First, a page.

I have read this article, but I can't understand why after decrypting ServerVerify, the client needs to send the export grade PMS again...

When exploiting these flaws the attacker will send its candidate cipher-text to the server and receive the “ServerVerify” message. The attacker will then perform a brute-force search over all 2^40 possibilities for the export-grade PMS to find the PMS that derives a server session key that successfully decrypts the “ServerVerify” message. The attacker will know when a brute-force attempt is successful because the message will then decrypt into the random number he has previously chosen.

Having found the PMS of the first message the attacker then submits the same candidate cipher-text again and receives the “ServerVerify” message. He now uses the PMS found from the first message to derive the server session key for this second session. If this server session key successfully decrypts the “ServerVerify” message then the attacker knows that the server has arrived at the same PMS twice, turning the server into a Bleichenbacher oracle.

If the ServerVerify is decrypted successfully, the attacker will get the random number generated at the begining of the handshake. Is it not enough to confirm that the derived session key he has generated with his PMS is the correct one?

I already know that if after re-sending the same packet, the decrypted ServerVerify is the same, so the session key is the good one (acting like an oracle). But I don't think we need to do this step...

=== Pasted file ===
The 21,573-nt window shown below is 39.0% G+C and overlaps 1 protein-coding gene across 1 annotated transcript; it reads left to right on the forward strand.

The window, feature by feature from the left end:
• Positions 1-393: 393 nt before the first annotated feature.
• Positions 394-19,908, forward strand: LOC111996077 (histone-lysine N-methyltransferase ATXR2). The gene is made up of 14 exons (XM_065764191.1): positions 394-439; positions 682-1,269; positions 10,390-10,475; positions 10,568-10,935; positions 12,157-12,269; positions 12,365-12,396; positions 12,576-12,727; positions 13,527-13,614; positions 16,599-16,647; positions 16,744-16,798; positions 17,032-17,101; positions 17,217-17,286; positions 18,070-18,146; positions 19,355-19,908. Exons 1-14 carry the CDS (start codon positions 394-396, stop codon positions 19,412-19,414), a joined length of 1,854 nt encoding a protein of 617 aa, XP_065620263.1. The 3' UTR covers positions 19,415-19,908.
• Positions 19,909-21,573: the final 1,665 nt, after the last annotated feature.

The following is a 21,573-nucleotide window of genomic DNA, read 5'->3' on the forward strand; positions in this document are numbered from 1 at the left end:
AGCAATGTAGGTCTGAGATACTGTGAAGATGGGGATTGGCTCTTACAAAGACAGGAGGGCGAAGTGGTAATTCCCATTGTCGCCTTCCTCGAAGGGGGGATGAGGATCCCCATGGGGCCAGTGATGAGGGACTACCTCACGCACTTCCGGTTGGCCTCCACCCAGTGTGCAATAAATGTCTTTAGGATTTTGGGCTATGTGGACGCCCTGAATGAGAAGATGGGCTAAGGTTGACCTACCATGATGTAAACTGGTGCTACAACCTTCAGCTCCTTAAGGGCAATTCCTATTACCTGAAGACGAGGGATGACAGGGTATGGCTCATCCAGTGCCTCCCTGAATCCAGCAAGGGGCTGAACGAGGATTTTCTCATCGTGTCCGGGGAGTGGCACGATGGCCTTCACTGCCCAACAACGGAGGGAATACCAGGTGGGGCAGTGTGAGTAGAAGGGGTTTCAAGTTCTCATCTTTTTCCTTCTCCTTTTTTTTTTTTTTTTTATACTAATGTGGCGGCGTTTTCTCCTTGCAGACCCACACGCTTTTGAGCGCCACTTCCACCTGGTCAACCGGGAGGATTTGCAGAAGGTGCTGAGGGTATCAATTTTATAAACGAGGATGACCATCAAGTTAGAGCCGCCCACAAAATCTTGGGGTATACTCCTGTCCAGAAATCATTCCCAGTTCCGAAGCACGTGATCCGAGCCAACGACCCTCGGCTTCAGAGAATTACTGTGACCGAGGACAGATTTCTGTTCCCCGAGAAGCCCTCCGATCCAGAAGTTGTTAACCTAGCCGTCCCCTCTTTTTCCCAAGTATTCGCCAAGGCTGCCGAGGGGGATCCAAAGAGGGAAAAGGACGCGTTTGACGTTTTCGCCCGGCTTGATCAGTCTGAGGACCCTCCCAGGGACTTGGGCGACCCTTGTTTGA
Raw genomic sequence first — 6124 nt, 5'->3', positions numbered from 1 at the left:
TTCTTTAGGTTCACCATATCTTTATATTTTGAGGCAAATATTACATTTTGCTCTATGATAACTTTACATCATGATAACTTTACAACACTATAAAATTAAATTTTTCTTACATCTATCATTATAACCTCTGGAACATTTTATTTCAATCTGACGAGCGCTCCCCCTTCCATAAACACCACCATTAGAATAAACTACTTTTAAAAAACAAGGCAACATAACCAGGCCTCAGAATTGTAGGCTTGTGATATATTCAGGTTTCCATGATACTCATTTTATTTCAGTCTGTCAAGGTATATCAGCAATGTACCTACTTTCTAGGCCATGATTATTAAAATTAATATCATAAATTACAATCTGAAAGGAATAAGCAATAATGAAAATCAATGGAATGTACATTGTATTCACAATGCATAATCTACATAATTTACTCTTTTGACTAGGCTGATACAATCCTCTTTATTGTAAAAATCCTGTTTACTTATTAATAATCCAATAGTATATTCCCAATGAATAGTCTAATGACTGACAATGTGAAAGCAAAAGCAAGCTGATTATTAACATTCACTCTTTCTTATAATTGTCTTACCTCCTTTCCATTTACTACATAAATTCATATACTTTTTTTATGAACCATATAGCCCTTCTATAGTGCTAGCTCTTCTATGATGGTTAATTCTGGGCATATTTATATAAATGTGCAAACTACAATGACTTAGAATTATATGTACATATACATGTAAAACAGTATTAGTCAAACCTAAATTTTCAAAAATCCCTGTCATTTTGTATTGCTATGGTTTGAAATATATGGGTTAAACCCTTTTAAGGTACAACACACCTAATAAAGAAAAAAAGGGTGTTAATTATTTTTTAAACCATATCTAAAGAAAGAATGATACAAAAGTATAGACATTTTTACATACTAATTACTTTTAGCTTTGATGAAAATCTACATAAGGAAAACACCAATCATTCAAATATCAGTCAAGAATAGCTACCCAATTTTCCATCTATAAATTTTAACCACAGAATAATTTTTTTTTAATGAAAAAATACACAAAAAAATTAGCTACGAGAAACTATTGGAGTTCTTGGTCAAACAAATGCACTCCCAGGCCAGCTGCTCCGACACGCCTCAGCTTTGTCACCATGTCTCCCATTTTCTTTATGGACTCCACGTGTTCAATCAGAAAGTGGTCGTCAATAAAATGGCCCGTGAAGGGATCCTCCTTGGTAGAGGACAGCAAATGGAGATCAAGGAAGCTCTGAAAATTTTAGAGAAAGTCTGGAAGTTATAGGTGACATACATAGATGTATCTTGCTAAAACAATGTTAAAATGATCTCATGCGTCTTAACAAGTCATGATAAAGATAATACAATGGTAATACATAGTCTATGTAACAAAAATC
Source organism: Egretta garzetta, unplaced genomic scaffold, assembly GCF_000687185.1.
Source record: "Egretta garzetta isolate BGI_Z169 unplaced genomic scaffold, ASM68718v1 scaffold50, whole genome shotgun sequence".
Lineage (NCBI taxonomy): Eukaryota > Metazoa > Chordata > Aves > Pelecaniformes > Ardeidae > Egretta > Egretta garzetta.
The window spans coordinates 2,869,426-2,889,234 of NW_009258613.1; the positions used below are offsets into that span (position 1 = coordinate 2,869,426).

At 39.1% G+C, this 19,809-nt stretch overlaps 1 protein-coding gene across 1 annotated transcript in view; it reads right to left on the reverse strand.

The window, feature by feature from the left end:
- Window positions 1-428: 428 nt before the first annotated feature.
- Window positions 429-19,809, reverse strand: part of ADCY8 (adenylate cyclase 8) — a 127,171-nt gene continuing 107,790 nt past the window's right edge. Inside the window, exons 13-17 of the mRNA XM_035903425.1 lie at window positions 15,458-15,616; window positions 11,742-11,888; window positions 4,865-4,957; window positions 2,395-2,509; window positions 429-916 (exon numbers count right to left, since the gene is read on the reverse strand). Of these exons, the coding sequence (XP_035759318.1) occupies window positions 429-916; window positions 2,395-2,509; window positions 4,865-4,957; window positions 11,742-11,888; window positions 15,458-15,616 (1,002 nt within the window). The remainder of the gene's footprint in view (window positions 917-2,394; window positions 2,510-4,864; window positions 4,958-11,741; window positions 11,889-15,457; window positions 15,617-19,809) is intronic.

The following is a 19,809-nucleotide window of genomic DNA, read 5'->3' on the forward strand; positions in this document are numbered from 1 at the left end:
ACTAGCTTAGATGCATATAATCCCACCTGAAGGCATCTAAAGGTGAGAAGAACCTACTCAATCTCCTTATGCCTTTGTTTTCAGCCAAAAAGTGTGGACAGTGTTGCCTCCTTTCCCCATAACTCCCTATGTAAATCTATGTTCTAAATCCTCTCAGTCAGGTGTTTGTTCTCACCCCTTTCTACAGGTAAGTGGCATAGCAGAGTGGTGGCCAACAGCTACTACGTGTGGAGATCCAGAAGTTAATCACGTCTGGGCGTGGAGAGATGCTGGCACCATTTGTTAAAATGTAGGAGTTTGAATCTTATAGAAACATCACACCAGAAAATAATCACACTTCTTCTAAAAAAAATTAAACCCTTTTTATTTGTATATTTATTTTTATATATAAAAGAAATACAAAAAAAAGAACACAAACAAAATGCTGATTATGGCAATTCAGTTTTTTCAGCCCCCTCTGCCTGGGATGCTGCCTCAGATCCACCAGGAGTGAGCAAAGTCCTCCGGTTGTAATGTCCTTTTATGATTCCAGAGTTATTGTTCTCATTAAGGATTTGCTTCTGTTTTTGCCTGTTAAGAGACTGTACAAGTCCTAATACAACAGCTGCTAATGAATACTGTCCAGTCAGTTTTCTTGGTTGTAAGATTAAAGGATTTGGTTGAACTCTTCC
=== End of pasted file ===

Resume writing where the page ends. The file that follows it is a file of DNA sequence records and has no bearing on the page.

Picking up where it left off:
Is it a mistake?


No, it's not a mistake. After Bleichenbacher's attack was discovered, the fix throughout SSL/TLS was to prevent the "padding oracle" by decrypting and following this strategy: if the PKCS#1v1.5 padding is correct, then use the PMS obtained; if the PKCS#1v1.5 padding is incorrect, then use a random PMS. This prevents the oracle since an attacker who doesn't know the PMS cannot distinguish these two events (they are also supposed to take the same amount of time). However, in SSLv2, since it takes only $2^{40}$ to brute force the server reply, it's possible to re-establish the oracle. Specifically, the attacker gives the ciphertext twice to the server. If the padding is correct, then the server will reply with the same key both times. If the padding is incorrect, then since the server chooses a random key in this case, it will reply with different keys. This enables the attacker to know if the padding in the RSA encryption was correct or not.

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